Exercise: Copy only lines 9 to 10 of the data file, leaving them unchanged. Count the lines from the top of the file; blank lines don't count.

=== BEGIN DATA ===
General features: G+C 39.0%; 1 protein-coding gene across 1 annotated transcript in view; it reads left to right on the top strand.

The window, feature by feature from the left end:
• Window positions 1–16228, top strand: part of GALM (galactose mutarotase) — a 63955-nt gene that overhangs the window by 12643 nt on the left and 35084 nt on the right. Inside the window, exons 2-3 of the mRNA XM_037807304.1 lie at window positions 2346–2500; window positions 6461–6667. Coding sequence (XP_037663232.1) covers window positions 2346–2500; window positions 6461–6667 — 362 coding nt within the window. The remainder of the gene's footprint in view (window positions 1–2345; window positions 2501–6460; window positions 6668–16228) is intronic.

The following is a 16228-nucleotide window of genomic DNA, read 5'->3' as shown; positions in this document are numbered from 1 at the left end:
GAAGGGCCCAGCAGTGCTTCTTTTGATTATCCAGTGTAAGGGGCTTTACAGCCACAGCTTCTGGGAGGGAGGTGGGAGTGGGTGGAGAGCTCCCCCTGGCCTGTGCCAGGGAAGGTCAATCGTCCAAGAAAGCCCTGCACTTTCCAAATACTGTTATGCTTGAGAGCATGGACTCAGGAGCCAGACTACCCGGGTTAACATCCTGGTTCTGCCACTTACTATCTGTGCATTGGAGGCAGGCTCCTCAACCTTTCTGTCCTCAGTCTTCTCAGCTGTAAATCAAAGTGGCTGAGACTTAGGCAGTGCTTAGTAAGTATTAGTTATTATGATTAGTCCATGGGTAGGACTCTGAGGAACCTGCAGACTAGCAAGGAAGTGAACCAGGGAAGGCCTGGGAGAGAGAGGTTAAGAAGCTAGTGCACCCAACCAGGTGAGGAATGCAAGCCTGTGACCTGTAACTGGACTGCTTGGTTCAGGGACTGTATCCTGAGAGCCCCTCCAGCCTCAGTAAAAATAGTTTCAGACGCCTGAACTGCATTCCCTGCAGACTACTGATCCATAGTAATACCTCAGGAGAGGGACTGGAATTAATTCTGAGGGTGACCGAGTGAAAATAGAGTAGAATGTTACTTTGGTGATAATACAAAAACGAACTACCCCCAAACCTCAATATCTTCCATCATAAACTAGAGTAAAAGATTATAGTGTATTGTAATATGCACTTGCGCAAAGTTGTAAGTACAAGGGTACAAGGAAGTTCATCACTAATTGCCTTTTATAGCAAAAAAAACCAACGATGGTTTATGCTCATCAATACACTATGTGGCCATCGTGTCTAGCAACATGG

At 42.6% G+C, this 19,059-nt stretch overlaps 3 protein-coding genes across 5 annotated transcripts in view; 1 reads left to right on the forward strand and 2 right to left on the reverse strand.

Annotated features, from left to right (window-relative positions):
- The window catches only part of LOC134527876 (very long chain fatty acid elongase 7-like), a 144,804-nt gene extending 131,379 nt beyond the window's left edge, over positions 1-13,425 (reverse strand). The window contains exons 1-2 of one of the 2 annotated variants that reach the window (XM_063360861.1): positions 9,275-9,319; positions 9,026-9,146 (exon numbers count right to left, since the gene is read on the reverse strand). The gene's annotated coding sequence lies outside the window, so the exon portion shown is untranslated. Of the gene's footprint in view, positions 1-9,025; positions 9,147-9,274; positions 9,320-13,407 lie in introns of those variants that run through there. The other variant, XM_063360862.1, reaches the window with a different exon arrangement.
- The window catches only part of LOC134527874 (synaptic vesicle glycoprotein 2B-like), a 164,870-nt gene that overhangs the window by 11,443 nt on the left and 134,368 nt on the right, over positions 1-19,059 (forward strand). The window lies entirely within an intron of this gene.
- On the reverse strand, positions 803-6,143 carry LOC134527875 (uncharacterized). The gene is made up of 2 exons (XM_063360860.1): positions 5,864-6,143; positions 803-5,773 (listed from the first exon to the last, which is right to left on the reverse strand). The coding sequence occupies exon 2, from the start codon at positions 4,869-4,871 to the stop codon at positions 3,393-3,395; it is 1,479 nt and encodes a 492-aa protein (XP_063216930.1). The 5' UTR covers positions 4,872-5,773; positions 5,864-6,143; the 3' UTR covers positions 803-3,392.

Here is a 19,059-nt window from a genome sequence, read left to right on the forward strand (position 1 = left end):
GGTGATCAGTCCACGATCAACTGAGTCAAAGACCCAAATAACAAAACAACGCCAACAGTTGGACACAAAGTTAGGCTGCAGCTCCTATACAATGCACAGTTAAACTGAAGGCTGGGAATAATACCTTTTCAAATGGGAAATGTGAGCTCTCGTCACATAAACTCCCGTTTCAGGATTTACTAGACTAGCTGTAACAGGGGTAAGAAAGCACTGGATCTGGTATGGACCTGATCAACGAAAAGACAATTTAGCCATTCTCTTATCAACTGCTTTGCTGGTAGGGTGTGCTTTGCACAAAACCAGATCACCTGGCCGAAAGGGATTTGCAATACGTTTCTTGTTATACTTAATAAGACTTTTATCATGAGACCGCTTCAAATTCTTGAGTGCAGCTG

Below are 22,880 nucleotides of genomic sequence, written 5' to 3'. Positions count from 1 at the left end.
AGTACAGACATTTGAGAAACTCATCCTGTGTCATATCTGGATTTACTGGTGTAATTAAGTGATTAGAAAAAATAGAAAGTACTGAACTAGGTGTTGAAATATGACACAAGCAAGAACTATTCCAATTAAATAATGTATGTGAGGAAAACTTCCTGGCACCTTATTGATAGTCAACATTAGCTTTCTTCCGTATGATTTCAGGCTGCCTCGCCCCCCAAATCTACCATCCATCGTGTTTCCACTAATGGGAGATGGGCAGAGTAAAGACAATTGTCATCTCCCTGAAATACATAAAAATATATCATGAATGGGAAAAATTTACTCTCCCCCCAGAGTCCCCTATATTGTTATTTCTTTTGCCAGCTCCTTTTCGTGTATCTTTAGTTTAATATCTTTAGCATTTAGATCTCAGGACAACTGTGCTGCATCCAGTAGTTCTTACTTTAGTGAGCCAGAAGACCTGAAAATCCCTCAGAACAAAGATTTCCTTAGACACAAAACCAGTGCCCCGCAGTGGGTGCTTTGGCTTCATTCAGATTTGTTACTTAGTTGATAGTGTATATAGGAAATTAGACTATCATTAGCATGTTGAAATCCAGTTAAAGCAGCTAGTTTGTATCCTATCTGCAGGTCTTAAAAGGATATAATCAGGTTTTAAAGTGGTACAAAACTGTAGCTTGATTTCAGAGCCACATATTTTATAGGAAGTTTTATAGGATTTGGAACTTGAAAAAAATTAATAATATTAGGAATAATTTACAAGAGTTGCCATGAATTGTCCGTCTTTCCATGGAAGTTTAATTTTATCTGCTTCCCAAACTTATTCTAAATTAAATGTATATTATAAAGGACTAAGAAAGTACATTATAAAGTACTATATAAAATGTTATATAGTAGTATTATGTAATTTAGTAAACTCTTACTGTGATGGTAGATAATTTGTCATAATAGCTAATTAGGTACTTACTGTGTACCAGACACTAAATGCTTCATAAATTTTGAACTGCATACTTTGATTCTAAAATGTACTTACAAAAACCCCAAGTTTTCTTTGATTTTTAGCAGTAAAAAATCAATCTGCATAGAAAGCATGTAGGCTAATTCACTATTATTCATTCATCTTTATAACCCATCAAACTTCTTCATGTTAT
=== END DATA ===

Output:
- The window catches only part of LOC134527874 (synaptic vesicle glycoprotein 2B-like), a 164,870-nt gene that overhangs the window by 11,443 nt on the left and 134,368 nt on the right, over positions 1-19,059 (forward strand). The window lies entirely within an intron of this gene.
- On the reverse strand, positions 803-6,143 carry LOC134527875 (uncharacterized). The gene is made up of 2 exons (XM_063360860.1): positions 5,864-6,143; positions 803-5,773 (listed from the first exon to the last, which is right to left on the reverse strand). The coding sequence occupies exon 2, from the start codon at positions 4,869-4,871 to the stop codon at positions 3,393-3,395; it is 1,479 nt and encodes a 492-aa protein (XP_063216930.1). The 5' UTR covers positions 4,872-5,773; positions 5,864-6,143; the 3' UTR covers positions 803-3,392.